While I agree with him that it does raise the possibility, possibility does not equate to proven, which is the leap he seems to make.

This is where I will further agree with him: He brings up examples of people who purposely make themselves ignorant because the “gaps” to allow for room for God. He’s right that there are people who are afraid what science may discover and it’ll close the gaps and squeeze out God. For those people, they purposely want ignorance and they fear science. He’s right that many of those people exist and he’s right that purposeful ignorance is never the right way to live, nor for the scientist to make progress.

But here’s where he’s got it wrong: Those people are not all religious people, they are a subset. There’s TONS of religious people who want to discover. Those people are interested in investigating what’s in the gaps as much as anyone, unlike those who’d like to leave the gaps alone and call that God. As I showed with biological natural selection, it’s both very possible that it’s the way things work and that it’s guided by God.

The chapter finishes out, minus one final section, with a couple sections that go beyond Dawkins area of scientific expertise to talk about what might be options for the equivalent of natural selection outside of biology. I want to give Dawkins a lot of credit for these two sections because he’s very fair in stating that these are just hypotheses and is quite clear in stating that there are no firm answers in these areas. He freely admits scientists don’t yet understand. It takes a noble man to admit the areas he doesn’t have an answer.

His point is that he doesn’t need one, at least not yet. The whole point of the buildup about the gaps and natural selection was that the gaps shouldn’t trouble the atheist, we know that it’s possible and that’s all we need to know. To admit that there are gaps is not to admit that there is a God. Dawkins is right about this. So while he throws out a couple ideas for the “Six Numbers”, something I didn’t know anything about until I read this chapter, he’s quite upfront that they’re just ideas.

But going back to a point I made in my earlier rebukes of whether science will ever answer to whether God exists, the trouble I have with the whole premise is that he’s asking everyone to suspend their belief in God for all eternity while infinite resources and infinite time are spent “filling the gaps”. Just the possibility that the gaps may all be filled some day is enough for him to declare “there is almost certainly no God.” And that’s what I most take exception to. Ignoring all of the evidence provided by miracles and the such, it’s possible that God doesn’t exist and a purely natural explanation will be found for everything. It’s also possible there’s certain areas where no answer can be found for how complexity came from simplicity. Why should his predisposition be given the benefit of the doubt?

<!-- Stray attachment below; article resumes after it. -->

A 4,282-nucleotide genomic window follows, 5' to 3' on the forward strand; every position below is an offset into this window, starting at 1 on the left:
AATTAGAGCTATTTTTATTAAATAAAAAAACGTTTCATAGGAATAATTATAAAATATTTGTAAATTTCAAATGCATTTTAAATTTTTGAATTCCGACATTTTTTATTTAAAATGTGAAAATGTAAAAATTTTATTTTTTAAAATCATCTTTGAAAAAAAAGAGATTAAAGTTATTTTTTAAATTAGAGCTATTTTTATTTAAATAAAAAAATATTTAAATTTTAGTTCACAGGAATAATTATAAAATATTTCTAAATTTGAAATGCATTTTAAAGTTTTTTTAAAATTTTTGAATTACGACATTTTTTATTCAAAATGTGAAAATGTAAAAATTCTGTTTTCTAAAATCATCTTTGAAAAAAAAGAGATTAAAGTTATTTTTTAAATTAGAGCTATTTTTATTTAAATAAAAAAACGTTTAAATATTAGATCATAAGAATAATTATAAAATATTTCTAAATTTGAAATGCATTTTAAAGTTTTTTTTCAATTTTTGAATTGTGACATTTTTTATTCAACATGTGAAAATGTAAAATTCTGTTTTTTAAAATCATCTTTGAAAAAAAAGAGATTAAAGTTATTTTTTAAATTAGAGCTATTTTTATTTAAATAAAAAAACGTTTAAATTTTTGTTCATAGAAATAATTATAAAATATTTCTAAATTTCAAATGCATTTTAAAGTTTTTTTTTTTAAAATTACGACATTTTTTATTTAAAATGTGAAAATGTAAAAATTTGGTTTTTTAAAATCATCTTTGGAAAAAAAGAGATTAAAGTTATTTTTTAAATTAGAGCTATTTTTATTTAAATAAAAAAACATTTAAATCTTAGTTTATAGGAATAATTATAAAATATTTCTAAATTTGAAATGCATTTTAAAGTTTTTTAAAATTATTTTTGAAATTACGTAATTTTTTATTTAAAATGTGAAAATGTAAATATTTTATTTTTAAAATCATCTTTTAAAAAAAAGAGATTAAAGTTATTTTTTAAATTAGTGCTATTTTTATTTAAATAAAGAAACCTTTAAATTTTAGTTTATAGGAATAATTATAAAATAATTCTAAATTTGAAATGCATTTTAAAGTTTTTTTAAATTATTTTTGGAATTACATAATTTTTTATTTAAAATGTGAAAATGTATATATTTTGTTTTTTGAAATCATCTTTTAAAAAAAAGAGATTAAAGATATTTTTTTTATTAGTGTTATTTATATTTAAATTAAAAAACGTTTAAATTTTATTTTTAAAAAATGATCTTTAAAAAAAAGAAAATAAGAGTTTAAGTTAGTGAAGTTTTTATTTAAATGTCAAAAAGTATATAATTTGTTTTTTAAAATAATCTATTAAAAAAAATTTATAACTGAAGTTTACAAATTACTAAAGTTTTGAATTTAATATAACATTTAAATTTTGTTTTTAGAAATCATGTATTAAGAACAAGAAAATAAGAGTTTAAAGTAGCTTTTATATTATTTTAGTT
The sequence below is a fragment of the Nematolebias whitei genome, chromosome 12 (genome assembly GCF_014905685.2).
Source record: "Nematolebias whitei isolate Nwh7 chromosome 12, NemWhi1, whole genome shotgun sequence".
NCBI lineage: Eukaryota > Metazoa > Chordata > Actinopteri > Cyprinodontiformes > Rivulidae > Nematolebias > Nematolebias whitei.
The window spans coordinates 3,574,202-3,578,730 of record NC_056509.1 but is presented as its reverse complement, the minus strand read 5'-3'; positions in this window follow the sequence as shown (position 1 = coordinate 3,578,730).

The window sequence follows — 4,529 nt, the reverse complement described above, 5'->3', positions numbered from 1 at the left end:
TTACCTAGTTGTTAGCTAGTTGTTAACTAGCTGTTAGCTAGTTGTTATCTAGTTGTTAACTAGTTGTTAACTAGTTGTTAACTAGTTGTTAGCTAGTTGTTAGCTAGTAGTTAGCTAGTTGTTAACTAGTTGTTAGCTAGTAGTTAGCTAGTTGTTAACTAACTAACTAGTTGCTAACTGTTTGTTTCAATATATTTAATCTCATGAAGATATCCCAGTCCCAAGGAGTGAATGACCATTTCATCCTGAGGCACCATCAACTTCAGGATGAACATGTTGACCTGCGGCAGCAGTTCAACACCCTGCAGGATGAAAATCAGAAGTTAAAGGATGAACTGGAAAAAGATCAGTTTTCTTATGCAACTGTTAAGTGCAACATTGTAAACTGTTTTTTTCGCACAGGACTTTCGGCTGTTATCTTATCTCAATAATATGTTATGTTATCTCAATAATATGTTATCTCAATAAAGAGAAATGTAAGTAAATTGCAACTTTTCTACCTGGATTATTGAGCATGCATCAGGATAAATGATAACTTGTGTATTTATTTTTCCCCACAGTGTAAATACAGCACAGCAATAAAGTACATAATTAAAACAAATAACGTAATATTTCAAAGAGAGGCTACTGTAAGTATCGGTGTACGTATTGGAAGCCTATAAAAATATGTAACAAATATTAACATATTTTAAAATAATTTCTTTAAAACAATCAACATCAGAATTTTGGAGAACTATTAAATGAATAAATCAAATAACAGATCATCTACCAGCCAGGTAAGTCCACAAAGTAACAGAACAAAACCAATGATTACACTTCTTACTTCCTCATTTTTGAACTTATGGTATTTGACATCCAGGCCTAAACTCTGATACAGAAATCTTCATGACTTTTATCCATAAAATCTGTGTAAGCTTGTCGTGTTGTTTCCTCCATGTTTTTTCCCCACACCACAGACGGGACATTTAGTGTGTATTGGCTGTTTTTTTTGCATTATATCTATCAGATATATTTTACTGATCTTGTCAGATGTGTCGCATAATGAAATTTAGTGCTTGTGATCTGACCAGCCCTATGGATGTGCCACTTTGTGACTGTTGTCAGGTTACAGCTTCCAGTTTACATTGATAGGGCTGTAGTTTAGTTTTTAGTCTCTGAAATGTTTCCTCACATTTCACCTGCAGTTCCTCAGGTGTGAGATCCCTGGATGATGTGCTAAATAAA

Effectively the best answer he can give is that the religious attitude encourages us to worship the gaps and thus encourages ignorance. Ignoring that the number of religious who are inquisitive and desire answers makes his assertion patently and observably not true, it’s also no justification for why we should be predisposed to his viewpoint any more than statistics that show religious people are more charitable are scientific proof that God exists.

The final section is titled “An interlude at Cambridge” which is appropriately titled because one wonders why he puts it here or what point he’s trying to make other than pat himself on the back or defend his appearance at the conference (which he spends fully half the section on) which appears to have been organized by people who were biased towards faith. Since I know nothing of the conference, I didn’t get much from the section.

Overall, this was one of Dawkins most cohesive and rational chapters. He sets out to make a number of points and for the most part makes them, minus some overstating of the conclusions. From reading it I get the feeling that Dawkins would be far more convincing sticking to positive arguments for atheism than his rage-filled rants against believers that has been filled with stereotypes, bigotry and half-truths. Sadly, based on the table of contents we’re back to attacking faith in Chapter 5.